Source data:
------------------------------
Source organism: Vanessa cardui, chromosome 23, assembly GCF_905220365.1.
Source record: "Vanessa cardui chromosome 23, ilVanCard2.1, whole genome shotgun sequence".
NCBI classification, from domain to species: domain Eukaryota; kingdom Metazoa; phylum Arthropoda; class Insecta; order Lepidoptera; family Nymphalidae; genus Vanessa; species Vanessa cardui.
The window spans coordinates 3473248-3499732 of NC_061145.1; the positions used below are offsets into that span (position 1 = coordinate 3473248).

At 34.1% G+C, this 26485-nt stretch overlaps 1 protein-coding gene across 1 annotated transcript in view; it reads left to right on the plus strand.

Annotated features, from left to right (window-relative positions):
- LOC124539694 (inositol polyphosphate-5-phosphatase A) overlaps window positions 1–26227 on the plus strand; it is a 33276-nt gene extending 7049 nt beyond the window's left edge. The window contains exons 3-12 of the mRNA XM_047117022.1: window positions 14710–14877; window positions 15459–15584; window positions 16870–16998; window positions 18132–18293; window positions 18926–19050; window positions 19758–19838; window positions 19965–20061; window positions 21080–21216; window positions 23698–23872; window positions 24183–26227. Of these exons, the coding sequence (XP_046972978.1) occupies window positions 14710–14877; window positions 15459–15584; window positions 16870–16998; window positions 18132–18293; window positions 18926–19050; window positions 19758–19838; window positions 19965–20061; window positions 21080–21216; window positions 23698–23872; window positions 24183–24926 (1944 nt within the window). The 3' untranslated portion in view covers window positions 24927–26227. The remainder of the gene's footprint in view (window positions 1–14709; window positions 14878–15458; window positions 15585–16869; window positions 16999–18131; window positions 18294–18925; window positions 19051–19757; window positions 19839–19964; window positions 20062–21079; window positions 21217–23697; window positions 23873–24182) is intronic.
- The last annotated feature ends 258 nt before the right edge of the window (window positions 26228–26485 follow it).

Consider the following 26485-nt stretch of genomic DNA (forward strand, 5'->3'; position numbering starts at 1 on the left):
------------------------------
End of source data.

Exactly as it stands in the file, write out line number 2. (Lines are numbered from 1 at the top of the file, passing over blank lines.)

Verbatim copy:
Source record: "Vanessa cardui chromosome 23, ilVanCard2.1, whole genome shotgun sequence".